Kathleen started to think about getting more training to improve her confidence. We both have Sail Canada Basic Cruising along with radio, survival, first aid and navigation qualifications. I had been researching the training and testing for RYA Yachtmaster but I had not formed any plans to get there. Kathleen talked to me about nipping off for a week’s sail training as I was too busy at work. She made the excellent point that we are in process of investing a lot of money in a refit for the boat, but we had not invested much in the crew over the last year. She was right of course. I looked at my work schedule and freed up some time as we started to research some options. We found a couple of options for RYA training in the Caribbean and sent of some emails and landed on Miramar Sailing in Jolly Harbour, Antigua. We signed up for a skills building clinic as we did not know where in the RYA scheme we could slot in.
We joined the boat, Miramar, a Benateau Oceanis 400 and met our instructor – Ian Grant and our fellow student Anna. Anna was starting the second week of a three week boot camp with Miramar. Coming to sailing as an experienced sea kayaker she was gamely eating the elephant that learning to sail big boats is, almost from scratch.
The west coast of Antigua is a great place to sail, with many bays and harbours to play with. Ian talked to us about what we wanted to get out of our time on the boat. For Kathleen, practice, skills and confidence building. For me, the same with feedback on where in the RYA scheme I could slot in. For us, to build our confidence in each other and to improve our communication as we sail.
Ian’s natural teaching style and our needs meshed really nicely. He quietly assessed where we were and pushed us both forward with challenges, often preceded with his catch phrase “What could possibly go wrong?”. When we had a skill in hand he would move us forward to the next level or discuss the requirements at Yachtmaster level to put the exercise into context. We practised man overboard (the less political correct version of the Canadian “crew overboard”) to the level where Kathleen and I could demonstrate solo MoB recovery. The resulting tracks are entertaining…
We worked on skills as a crew, a couple and individually. Ian was patient and thorough with all of us. As the week progressed I started to work towards the RYA Coastal Skipper Practical Certificate. We knocked off the requirements and Ian threw me some practical challenges. Be warned if you sail with Ian, the boat suddenly becomes very unreliable. By the middle of the course Ian and I had agreed on my weak spots and I set about practising those skills, including the boating equivalent of a three point turn in a very tight dock where the only thing of value was the tender of a superyacht. On Thursday I noticed that Ian was starting to test Kathleen on various skills. He did this in a way that she was not even aware of and it was very cool to see her respond to the moving expectations easily and comfortably. Before long Kathleen was polishing off the last requirements of Day Skipper. Guess who gets to service the engine next time!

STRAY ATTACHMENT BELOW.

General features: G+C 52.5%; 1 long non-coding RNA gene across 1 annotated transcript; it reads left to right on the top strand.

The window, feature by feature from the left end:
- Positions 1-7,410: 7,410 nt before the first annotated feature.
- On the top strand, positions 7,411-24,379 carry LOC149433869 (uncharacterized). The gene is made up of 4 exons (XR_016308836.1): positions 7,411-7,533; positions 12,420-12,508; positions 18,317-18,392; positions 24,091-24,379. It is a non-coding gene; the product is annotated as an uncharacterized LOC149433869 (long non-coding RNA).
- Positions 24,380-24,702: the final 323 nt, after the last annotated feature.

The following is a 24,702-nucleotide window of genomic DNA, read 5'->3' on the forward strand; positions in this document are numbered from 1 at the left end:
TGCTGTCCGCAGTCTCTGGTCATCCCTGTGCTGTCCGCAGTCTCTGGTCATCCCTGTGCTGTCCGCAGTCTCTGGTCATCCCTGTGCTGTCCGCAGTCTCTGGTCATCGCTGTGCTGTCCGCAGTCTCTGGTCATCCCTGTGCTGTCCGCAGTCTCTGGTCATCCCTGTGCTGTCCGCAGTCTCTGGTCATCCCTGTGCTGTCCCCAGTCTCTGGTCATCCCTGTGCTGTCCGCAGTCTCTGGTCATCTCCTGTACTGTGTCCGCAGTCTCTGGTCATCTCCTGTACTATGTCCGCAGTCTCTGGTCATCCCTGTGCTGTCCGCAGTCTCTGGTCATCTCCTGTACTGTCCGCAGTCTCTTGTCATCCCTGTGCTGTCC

The course was beyond our expectations, Ian was amazing, Anna was fun and learned so much and Michael, one of Ian’s former Yachtmaster students, was a great reference for Ian’s Yachtmaster Prep course. Now Yachtmaster Off-Shore seems in reach for me.
Crew after a busy and successful week.
Both Kathleen and I are now able to get an International Certificate of Competency, the standard required to charter in much of the EU and other Mediterranean countries. In the Sail Canada scheme, Day Skipper maps to Intermediate Cruising and Coastal is similar to Advanced Cruising. RYA, the Royal Yachting Association, is the UK sailing authority. RYA Yachtmaster maps to the Offshore level, however the Yachtmaster qualifications can be commercially endorsed and have wide international recognition. Overall the RYA Yachtmaster scheme is highly professional and accessible with many training centres, including two in Canada. At the time of writing this post, Sail Canada Offshore Standard courses are not available. For me the choice to switch away from the Sail Canada scheme to RYA is a simple one, I can get the training and it will be recognised.
So a week in the Caribbean in the middle of winter sounds like a vacation, but we worked hard and we achieved a lot. The effort was to make our future better, that sounds like a business trip to me, even if we had a great time.
Overall a fantastic week and we are looking forward to returning to Antigua on Kinship in January or February next year.
OK, I guess a week in great weather was good too…